Volume 612, April 2018
|Number of page(s)||11|
|Section||Planets and planetary systems|
|Published online||04 May 2018|
Dipartimento di Fisica, Università degli Studi di Torino,
via Pietro Giuria 1,
2 Department of Physics and Kavli Institute for Astrophysics and Space Research, Massachusetts Institute of Technology, Cambridge, MA 02139, USA
3 Department of Astrophysical Sciences, Princeton University, 4 Ivy Lane, Princeton, NJ 08544, USA
4 Department of Astronomy, Graduate School of Science, The University of Tokyo, Hongo 7-3-1, Bunkyo-ku, Tokyo 113-0033, Japan
5 Department of Space, Earth and Environment, Chalmers University of Technology, Onsala Space Observatory, 439 92 Onsala, Sweden
6 Department of Earth and Planetary Sciences, Tokyo Institute of Technology, 2-12-1 Ookayama, Meguro-ku, Tokyo 152-8551, Japan
7 Astrobiology Center, NINS, 2-21-1 Osawa, Mitaka, Tokyo 181-8588, Japan
8 National Astronomical Observatory of Japan, NINS, 2-21-1 Osawa, Mitaka, Tokyo 181-8588, Japan
9 Institute of Planetary Research, German Aerospace Center, Rutherfordstrasse 2, 12489 Berlin, Germany
10 Departamento de Astrofísica, Universidad de La Laguna, 38206 Tenerife, Spain
11 Instituto de Astrofísica de Canarias, C/ Vía Láctea s/n, 38205 La Laguna, Tenerife, Spain
12 Stellar Astrophysics Centre, Department of Physics and Astronomy, Aarhus University, Ny Munkegrade 120, 8000 Aarhus C, Denmark
13 Department of Astronomy and McDonald Observatory, University of Texas at Austin, 2515 Speedway, Stop C1400, Austin, TX 78712, USA
14 Leiden Observatory, University of Leiden, PO Box 9513, 2300 RA Leiden, The Netherlands
15 Okayama Astrophysical Observatory, National Astronomical Observatory of Japan, Asakuchi, Okayama 719-0232, Japan
16 Rheinisches Institut für Umweltforschung, Abteilung Planetenforschung an der Universität zu Köln, Aachener Strasse 209, 50931 Köln, Germany
17 Thüringer Landessternwarte Tautenburg, Sternwarte 5, 07778 Tautenberg, Germany
18 Department of Astronomy, The Ohio State University, 140 West 18th Ave., Columbus, OH 43210, USA
19 Center for Astronomy and Astrophysics, TU Berlin, Hardenbergstr. 36, 10623 Berlin, Germany
Accepted: 11 January 2018
We report on the discovery of K2-141 b (EPIC 246393474 b), an ultra-short-period super-Earth on a 6.7 h orbit transiting an active K7 V star based on data from K2 campaign 12. We confirmed the planet’s existence and measured its mass with a series of follow-up observations: seeing-limited MuSCAT imaging, NESSI high-resolution speckle observations, and FIES and HARPS high-precision radial-velocity monitoring. K2-141 b has a mass of 5.31 ± 0.46 M⊕ and radius of 1.54−0.09+0.10 R⊕, yielding a mean density of 8.00−1.45+1.83 g cm−3 and suggesting a rocky-iron composition. Models indicate that iron cannot exceed ~70% of the total mass. With an orbital period of only 6.7 h, K2-141 b is the shortest-period planet known to date with a precisely determined mass.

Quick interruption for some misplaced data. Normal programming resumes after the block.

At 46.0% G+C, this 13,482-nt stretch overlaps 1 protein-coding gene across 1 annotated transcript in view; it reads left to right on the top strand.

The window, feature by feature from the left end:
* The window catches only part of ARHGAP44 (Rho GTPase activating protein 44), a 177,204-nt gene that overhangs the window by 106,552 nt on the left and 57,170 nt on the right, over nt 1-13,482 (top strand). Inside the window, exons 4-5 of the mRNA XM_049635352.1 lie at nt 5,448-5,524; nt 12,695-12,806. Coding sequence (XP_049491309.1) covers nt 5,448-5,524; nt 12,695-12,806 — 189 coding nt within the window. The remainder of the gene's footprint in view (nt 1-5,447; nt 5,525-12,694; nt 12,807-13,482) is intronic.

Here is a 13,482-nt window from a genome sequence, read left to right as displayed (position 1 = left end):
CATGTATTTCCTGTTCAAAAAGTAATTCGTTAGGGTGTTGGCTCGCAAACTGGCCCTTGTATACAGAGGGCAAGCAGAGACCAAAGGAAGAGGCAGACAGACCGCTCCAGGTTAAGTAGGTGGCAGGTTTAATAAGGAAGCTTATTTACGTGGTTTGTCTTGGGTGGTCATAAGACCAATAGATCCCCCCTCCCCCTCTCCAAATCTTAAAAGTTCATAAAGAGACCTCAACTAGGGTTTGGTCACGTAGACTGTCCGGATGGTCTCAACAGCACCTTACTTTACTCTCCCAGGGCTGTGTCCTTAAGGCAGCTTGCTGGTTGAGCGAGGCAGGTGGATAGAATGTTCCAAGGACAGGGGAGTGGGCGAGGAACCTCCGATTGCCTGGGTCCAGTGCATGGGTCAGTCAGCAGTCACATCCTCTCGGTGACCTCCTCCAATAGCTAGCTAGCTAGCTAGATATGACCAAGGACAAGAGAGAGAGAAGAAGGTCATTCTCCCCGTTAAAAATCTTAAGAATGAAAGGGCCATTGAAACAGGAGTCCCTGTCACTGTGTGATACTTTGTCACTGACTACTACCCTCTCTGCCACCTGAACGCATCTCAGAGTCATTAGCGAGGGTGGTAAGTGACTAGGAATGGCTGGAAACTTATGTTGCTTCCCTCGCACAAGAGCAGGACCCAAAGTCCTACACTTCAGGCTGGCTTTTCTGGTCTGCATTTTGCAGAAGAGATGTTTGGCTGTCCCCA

Key words: planetary systems / planets and satellites: individual: EPIC 246393474 b / stars: fundamental parameters / stars: individual: EPIC 246393474 / techniques: photometric / techniques: radial velocities
Based on observations obtained with (a) the Nordic Optical Telescope (NOT), operated on the island of La Palma jointly by Denmark, Finland, Iceland, Norway, and Sweden, in the Spanish Observatorio del Roque de los Muchachos (ORM) of the Instituto de Astrofisica de Canarias (IAC); (b) the 3.6m ESO telescope at La Silla Observatory under program ID 099.C-0491; (c) the Kepler space telescope in its extended mission K2.
Tables of the light curve data and the radial velocities are only available at the CDS via anonymous ftp to cdsarc.u-strasbg.fr (184.108.40.206) or via http://cdsarc.u-strasbg.fr/viz-bin/qcat?J/A+A/612/A95
© ESO 2018
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